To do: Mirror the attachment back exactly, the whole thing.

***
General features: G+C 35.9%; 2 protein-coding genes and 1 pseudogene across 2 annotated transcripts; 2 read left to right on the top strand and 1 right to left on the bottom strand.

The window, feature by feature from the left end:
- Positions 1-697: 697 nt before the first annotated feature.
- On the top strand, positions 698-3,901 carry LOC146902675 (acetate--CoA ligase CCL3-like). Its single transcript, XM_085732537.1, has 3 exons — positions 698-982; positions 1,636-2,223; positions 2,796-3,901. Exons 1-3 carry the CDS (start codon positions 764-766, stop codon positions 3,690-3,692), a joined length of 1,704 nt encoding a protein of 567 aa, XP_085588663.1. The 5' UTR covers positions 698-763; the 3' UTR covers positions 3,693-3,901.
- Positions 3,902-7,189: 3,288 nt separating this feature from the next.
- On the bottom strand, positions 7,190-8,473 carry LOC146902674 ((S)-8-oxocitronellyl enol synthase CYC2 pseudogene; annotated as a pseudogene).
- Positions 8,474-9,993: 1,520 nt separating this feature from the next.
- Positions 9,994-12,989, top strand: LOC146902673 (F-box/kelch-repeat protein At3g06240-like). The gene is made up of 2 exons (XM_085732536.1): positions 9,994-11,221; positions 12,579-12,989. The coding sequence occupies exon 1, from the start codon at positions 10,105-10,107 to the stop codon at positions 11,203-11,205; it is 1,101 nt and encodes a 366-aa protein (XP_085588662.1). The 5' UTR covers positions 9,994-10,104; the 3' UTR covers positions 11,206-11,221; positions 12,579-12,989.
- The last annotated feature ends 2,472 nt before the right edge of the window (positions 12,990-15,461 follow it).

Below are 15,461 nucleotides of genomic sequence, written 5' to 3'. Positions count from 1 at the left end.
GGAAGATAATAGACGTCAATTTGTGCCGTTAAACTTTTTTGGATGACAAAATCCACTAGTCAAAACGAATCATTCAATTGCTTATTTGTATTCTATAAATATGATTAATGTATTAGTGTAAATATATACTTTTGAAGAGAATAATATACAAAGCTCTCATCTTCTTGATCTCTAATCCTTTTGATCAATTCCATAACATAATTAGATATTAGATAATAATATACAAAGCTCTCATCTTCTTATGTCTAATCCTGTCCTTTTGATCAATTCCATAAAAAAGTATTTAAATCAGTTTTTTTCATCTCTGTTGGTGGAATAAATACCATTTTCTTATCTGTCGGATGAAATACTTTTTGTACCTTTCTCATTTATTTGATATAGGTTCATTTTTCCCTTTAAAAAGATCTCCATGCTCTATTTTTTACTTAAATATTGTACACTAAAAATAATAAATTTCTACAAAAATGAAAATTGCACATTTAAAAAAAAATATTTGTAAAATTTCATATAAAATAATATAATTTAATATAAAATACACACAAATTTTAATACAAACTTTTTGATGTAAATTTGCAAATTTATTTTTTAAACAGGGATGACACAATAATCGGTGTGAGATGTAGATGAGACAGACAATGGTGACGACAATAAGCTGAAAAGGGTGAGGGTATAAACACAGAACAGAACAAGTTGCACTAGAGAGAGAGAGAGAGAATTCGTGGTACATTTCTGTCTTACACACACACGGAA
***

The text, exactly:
General features: G+C 35.9%; 2 protein-coding genes and 1 pseudogene across 2 annotated transcripts; 2 read left to right on the top strand and 1 right to left on the bottom strand.

The window, feature by feature from the left end:
- Positions 1-697: 697 nt before the first annotated feature.
- On the top strand, positions 698-3,901 carry LOC146902675 (acetate--CoA ligase CCL3-like). Its single transcript, XM_085732537.1, has 3 exons — positions 698-982; positions 1,636-2,223; positions 2,796-3,901. Exons 1-3 carry the CDS (start codon positions 764-766, stop codon positions 3,690-3,692), a joined length of 1,704 nt encoding a protein of 567 aa, XP_085588663.1. The 5' UTR covers positions 698-763; the 3' UTR covers positions 3,693-3,901.
- Positions 3,902-7,189: 3,288 nt separating this feature from the next.
- On the bottom strand, positions 7,190-8,473 carry LOC146902674 ((S)-8-oxocitronellyl enol synthase CYC2 pseudogene; annotated as a pseudogene).
- Positions 8,474-9,993: 1,520 nt separating this feature from the next.
- Positions 9,994-12,989, top strand: LOC146902673 (F-box/kelch-repeat protein At3g06240-like). The gene is made up of 2 exons (XM_085732536.1): positions 9,994-11,221; positions 12,579-12,989. The coding sequence occupies exon 1, from the start codon at positions 10,105-10,107 to the stop codon at positions 11,203-11,205; it is 1,101 nt and encodes a 366-aa protein (XP_085588662.1). The 5' UTR covers positions 9,994-10,104; the 3' UTR covers positions 11,206-11,221; positions 12,579-12,989.
- The last annotated feature ends 2,472 nt before the right edge of the window (positions 12,990-15,461 follow it).

Below are 15,461 nucleotides of genomic sequence, written 5' to 3'. Positions count from 1 at the left end.
GGAAGATAATAGACGTCAATTTGTGCCGTTAAACTTTTTTGGATGACAAAATCCACTAGTCAAAACGAATCATTCAATTGCTTATTTGTATTCTATAAATATGATTAATGTATTAGTGTAAATATATACTTTTGAAGAGAATAATATACAAAGCTCTCATCTTCTTGATCTCTAATCCTTTTGATCAATTCCATAACATAATTAGATATTAGATAATAATATACAAAGCTCTCATCTTCTTATGTCTAATCCTGTCCTTTTGATCAATTCCATAAAAAAGTATTTAAATCAGTTTTTTTCATCTCTGTTGGTGGAATAAATACCATTTTCTTATCTGTCGGATGAAATACTTTTTGTACCTTTCTCATTTATTTGATATAGGTTCATTTTTCCCTTTAAAAAGATCTCCATGCTCTATTTTTTACTTAAATATTGTACACTAAAAATAATAAATTTCTACAAAAATGAAAATTGCACATTTAAAAAAAAATATTTGTAAAATTTCATATAAAATAATATAATTTAATATAAAATACACACAAATTTTAATACAAACTTTTTGATGTAAATTTGCAAATTTATTTTTTAAACAGGGATGACACAATAATCGGTGTGAGATGTAGATGAGACAGACAATGGTGACGACAATAAGCTGAAAAGGGTGAGGGTATAAACACAGAACAGAACAAGTTGCACTAGAGAGAGAGAGAGAGAATTCGTGGTACATTTCTGTCTTACACACACACGGAA